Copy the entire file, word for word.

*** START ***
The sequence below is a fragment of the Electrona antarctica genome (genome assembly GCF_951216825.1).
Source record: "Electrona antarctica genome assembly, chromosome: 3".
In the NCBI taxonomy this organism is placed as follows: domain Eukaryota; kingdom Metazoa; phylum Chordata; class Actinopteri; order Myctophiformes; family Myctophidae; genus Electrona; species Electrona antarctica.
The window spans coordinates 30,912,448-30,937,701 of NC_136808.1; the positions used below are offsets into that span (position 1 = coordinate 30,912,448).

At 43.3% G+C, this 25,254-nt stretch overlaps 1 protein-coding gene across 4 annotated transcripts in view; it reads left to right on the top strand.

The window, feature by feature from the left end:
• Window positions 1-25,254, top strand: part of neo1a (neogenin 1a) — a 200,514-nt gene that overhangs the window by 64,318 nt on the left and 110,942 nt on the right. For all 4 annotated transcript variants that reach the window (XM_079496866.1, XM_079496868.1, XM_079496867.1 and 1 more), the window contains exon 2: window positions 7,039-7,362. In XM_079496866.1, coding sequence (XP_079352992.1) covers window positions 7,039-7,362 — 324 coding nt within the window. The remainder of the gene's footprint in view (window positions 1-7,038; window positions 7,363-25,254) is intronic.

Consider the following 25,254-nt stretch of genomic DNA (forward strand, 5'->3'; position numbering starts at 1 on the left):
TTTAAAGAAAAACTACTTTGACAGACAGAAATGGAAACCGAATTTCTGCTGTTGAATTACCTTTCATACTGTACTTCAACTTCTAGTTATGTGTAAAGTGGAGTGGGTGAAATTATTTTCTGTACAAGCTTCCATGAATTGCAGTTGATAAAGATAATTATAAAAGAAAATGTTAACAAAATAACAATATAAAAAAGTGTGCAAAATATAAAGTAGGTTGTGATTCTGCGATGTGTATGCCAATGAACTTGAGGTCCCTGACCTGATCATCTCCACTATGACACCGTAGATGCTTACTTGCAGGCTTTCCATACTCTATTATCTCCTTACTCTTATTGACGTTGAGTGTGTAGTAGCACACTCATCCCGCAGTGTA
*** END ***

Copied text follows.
The sequence below is a fragment of the Electrona antarctica genome (genome assembly GCF_951216825.1).
Source record: "Electrona antarctica genome assembly, chromosome: 3".
In the NCBI taxonomy this organism is placed as follows: domain Eukaryota; kingdom Metazoa; phylum Chordata; class Actinopteri; order Myctophiformes; family Myctophidae; genus Electrona; species Electrona antarctica.
The window spans coordinates 30,912,448-30,937,701 of NC_136808.1; the positions used below are offsets into that span (position 1 = coordinate 30,912,448).

At 43.3% G+C, this 25,254-nt stretch overlaps 1 protein-coding gene across 4 annotated transcripts in view; it reads left to right on the top strand.

The window, feature by feature from the left end:
• Window positions 1-25,254, top strand: part of neo1a (neogenin 1a) — a 200,514-nt gene that overhangs the window by 64,318 nt on the left and 110,942 nt on the right. For all 4 annotated transcript variants that reach the window (XM_079496866.1, XM_079496868.1, XM_079496867.1 and 1 more), the window contains exon 2: window positions 7,039-7,362. In XM_079496866.1, coding sequence (XP_079352992.1) covers window positions 7,039-7,362 — 324 coding nt within the window. The remainder of the gene's footprint in view (window positions 1-7,038; window positions 7,363-25,254) is intronic.

Consider the following 25,254-nt stretch of genomic DNA (forward strand, 5'->3'; position numbering starts at 1 on the left):
TTTAAAGAAAAACTACTTTGACAGACAGAAATGGAAACCGAATTTCTGCTGTTGAATTACCTTTCATACTGTACTTCAACTTCTAGTTATGTGTAAAGTGGAGTGGGTGAAATTATTTTCTGTACAAGCTTCCATGAATTGCAGTTGATAAAGATAATTATAAAAGAAAATGTTAACAAAATAACAATATAAAAAAGTGTGCAAAATATAAAGTAGGTTGTGATTCTGCGATGTGTATGCCAATGAACTTGAGGTCCCTGACCTGATCATCTCCACTATGACACCGTAGATGCTTACTTGCAGGCTTTCCATACTCTATTATCTCCTTACTCTTATTGACGTTGAGTGTGTAGTAGCACACTCATCCCGCAGTGTA